Tens of thousands of South Korean workers rallied Saturday to protest the government's plan to begin implementing contentious labor laws.
The government says it will begin enforcing laws next year to allow multiple unions for each workplace and prohibit companies from paying wages to full-time union representatives. The laws' implementation has been delayed for more than a decade because of opposition from labor organizations.
The protesters chanted slogans against the government's move during the rally near the legislature. Some shaved their heads in a show of their determination.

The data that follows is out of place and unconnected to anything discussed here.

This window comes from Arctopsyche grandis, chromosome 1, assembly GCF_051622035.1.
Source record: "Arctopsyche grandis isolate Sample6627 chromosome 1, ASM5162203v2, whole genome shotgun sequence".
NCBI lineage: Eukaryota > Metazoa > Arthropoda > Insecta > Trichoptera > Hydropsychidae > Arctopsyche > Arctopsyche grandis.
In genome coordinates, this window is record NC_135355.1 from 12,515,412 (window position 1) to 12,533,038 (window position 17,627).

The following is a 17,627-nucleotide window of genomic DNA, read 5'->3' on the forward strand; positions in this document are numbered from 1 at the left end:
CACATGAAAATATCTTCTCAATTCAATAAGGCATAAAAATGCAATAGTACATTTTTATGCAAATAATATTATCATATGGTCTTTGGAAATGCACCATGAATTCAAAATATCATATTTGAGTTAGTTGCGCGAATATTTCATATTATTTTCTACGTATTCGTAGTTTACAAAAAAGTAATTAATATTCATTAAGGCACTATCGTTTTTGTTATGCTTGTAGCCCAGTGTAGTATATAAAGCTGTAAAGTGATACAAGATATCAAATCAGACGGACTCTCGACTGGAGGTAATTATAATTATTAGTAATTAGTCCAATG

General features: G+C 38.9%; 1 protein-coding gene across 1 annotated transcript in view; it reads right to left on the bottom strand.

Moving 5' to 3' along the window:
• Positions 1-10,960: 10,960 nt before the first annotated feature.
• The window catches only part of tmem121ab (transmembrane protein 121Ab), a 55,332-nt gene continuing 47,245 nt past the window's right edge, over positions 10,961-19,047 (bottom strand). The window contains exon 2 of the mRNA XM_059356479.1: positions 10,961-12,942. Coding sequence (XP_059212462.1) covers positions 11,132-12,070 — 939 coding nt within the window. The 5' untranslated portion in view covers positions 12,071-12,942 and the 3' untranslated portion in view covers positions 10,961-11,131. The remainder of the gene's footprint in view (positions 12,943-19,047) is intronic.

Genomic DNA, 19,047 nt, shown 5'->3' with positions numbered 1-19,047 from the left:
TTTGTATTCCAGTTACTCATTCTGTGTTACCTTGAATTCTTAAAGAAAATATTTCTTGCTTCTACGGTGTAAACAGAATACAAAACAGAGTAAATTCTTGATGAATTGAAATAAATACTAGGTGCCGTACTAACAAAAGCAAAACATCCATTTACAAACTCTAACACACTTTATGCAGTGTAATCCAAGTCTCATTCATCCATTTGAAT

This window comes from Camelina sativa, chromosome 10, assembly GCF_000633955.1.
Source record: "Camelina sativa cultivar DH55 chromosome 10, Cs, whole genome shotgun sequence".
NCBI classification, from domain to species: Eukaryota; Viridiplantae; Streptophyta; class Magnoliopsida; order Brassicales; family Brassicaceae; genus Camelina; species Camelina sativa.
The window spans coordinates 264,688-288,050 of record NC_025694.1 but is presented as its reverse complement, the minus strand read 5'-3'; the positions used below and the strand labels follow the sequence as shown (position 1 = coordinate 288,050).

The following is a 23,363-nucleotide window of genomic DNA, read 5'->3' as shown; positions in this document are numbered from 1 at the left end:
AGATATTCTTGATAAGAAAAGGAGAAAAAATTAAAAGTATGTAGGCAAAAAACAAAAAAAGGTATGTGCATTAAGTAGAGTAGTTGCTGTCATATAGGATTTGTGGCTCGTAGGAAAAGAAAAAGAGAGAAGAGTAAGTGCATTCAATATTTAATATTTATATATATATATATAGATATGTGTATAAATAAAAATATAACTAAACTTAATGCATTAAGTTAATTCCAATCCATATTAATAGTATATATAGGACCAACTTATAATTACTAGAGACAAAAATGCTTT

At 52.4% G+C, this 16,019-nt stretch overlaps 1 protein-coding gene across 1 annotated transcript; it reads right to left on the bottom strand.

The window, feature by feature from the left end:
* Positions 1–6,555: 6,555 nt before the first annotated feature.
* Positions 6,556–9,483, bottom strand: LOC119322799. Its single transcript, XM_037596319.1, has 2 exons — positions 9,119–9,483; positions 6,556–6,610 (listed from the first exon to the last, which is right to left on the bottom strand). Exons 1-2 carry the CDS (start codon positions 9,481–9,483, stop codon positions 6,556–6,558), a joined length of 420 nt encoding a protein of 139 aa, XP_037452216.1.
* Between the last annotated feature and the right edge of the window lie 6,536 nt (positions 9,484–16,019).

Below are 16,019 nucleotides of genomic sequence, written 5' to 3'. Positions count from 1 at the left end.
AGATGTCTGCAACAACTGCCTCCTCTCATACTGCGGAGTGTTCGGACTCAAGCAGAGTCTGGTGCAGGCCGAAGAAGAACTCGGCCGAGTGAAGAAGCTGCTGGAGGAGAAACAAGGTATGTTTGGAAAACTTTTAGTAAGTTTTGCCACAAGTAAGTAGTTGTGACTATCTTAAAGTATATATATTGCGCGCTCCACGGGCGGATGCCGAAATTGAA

"We will thwart the government's policy by mobilizing every means possible. If necessary, we will stage a general strike," Kang Choong-ho, a spokesman for the Federation of Korean Trade Unions, said after the rally.
The 900,000-member FKTU is one of South Korea's two major umbrella labor organizations.
Kang also accused the conservative government of President Lee Myung-bak of trying to weaken labor unions.
Repeated calls to the Labor Ministry seeking comment went unanswered Saturday.
Kang said some 150,000 protesters participated in the rally while police estimated the crowd at 60,000 people.
No clashes with police occurred and the protesters later peacefully dispersed.